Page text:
When an organization as large and complex as a hospital experiences inefficiency, the price tags add up quickly. But that’s not the only downside. Unfortunately, healthcare inefficiencies can increase patient suffering. It’s in everyone’s best interest to eliminate wastefulness in the industry. But knowing where to start can be a significant challenge.
According to one 2014 survey of more than 400 U.S. healthcare providers, organizations waste more than $11 billion yearly due to inefficient communication alone. This includes areas like admitting and transferring patients, coordinating emergency response protocols and lacking the means to communicate via secure text.
Communication represents just one area in which hospitals can improve. Let’s take a closer look at some common inefficiencies and how to address them in a productive manner.
We are currently experiencing the widespread transition from paper charts to electronic health records (EHRs). But different organizations are in various stages of transition and have different best practices for usage. Now is the time to audit your organization’s documentation methods to check for redundancy. Are physicians using paper charts and EHRs? Are practitioners encountering duplicate processes in data entry? Is the protocol confusing or clunky in any way? Figuring out what’s working and what isn’t is a matter of conducting a high-level examination.
High Hospital Readmission Rates
Given that hospitals face real penalties for having high readmission rates, this is a key area of focus. In 2016, 799 hospitals out of 3,400 adhered to the Hospital Readmissions Reduction Program’s standards well enough to avoid fiscal penalties for 30-day readmission rates. This just goes to show most organizations are facing increasing responsibility to improve communication and logistics pertaining to patient care. It’s crucial to keep close tabs on readmission rates and pinpoint contributing factors by turning to data.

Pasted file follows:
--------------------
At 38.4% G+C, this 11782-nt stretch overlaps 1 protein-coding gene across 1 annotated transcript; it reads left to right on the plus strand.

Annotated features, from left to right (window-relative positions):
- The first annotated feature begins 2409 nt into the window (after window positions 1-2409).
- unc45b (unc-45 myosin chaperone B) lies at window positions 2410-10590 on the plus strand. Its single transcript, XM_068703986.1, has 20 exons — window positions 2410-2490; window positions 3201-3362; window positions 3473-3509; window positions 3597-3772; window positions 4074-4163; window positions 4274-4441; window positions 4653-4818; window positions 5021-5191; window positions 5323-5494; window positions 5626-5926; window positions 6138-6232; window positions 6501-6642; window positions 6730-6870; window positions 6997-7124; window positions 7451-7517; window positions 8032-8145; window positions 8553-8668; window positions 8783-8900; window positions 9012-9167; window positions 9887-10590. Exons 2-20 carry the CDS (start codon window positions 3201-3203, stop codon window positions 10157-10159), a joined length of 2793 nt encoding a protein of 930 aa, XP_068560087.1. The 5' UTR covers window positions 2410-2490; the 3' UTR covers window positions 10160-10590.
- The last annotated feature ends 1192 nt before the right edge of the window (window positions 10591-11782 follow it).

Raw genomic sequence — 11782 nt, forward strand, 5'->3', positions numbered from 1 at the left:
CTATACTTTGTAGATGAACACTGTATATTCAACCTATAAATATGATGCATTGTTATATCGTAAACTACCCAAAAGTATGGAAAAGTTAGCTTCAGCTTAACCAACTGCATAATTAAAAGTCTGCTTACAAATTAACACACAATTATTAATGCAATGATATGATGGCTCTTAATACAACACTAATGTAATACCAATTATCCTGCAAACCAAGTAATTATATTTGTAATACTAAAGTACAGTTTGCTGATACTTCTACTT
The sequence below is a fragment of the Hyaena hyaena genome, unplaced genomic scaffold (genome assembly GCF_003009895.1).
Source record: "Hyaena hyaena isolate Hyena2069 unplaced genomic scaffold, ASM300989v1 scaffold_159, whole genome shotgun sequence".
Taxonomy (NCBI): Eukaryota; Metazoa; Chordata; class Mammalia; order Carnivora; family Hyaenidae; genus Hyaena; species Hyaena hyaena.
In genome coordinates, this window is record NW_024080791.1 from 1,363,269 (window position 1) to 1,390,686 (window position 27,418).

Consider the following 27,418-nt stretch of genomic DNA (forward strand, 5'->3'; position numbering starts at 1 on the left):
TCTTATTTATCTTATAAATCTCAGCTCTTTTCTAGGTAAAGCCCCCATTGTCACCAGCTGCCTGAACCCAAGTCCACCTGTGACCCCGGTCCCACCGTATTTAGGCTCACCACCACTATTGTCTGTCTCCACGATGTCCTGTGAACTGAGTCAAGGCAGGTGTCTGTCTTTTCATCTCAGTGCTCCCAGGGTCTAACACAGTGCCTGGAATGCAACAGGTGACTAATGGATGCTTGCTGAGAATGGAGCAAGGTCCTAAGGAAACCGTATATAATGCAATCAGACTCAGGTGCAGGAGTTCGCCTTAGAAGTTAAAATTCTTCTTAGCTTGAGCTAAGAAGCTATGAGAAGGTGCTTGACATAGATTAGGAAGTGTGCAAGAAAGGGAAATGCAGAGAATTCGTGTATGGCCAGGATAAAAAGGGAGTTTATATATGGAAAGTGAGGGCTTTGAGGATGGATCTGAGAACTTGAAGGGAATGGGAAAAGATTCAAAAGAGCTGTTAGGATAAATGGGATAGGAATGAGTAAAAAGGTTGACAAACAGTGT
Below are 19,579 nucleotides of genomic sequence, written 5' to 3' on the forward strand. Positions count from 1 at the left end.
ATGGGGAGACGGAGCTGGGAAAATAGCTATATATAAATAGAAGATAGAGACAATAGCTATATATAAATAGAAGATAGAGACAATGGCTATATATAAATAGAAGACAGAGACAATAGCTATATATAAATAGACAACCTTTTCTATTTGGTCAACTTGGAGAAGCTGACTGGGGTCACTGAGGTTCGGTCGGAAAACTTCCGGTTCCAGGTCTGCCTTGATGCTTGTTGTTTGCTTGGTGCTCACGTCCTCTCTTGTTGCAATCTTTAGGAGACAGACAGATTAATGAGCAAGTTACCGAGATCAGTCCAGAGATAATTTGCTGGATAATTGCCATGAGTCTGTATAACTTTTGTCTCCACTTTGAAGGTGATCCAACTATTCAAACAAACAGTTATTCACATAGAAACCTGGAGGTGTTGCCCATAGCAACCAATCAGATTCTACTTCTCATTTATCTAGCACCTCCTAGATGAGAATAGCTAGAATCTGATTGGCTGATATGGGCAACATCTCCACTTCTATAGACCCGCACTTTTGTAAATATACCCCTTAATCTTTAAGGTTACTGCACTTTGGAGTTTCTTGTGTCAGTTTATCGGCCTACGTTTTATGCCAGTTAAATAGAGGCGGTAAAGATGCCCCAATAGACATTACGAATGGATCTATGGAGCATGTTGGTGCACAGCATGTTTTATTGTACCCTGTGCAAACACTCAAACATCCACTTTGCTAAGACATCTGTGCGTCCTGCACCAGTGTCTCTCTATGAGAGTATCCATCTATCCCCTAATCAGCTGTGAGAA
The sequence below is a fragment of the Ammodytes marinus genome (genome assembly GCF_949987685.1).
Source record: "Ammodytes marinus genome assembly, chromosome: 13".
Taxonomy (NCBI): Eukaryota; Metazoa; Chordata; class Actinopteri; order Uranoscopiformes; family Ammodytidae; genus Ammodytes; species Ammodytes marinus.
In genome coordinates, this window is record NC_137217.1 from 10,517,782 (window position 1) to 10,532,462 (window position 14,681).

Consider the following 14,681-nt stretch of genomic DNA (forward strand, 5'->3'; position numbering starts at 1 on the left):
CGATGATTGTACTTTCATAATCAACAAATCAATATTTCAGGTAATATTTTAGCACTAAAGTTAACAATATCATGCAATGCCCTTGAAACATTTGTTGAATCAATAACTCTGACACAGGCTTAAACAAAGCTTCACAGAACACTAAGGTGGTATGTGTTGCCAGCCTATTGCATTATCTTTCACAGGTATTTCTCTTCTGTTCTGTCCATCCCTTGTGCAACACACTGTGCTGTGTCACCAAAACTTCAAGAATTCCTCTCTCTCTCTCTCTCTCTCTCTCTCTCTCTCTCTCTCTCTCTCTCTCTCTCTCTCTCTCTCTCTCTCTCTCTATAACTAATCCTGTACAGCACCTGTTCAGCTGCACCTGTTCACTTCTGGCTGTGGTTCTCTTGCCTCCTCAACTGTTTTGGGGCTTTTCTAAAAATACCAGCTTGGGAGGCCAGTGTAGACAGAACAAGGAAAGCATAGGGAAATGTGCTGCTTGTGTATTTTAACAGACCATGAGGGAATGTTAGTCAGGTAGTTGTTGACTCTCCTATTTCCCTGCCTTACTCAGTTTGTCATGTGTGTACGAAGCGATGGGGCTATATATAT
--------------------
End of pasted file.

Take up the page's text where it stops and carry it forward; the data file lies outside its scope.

To provide top-notch patient care, you need to employ the right people in the right positions at the right times. Hiring and training gaps cause bottlenecks and errors. There’s also a potential impending shortage of primary care professionals. Becker’s Healthcare notes that some estimates predict 20,000 missing primary care providers by 2020 and up to 90,000 by 2025. Every hospital needs a system for examining employee turnover, productivity and hiring trends.
The Role of Data in Healthcare
This all sounds very daunting. But the good news is that analytics in healthcare has advanced alongside these pressing challenges. Hospitals collect data every day pertaining to their operations; it only makes sense that this information would hold the key to improving performance. To set and meet benchmarks, hospitals must have a thorough understanding of factors affecting their operations.
According to one consultant for Forbes, possible use cases of data analytics in healthcare include: “faster identification of disease outbreaks, faster time to market for new drugs, personalized medicine based on individual DNA makeup, faster approval of health-care coverage and faster payment turnaround times.”
Using data analytics, decision-makers can figure out where exactly an organization is losing time and money. The rise of artificial intelligence-driven analytics also helps uncover insights hidden deep in data, meaning hospitals can glean insights faster than if a human team had to manually extract them.
Data Challenges for Healthcare Providers
The healthcare industry faces the challenge of storing and using patient data without violating any privacy rules. There’s also the issue of cybersecurity as it pertains to data usage. Any solution you implement or platform you utilize must have customizable governance controls for high-value data. Safeguarding access to certain data sets is a matter of avoiding the backlash of a data breach or hack, but it’s also just any reputable healthcare organization’s duty to its patient base.
Hospital inefficiencies are a real and pressing problem. Implementing data analytics and making decisions accordingly can reduce wasteful expenditures and tighten day-to-day operations.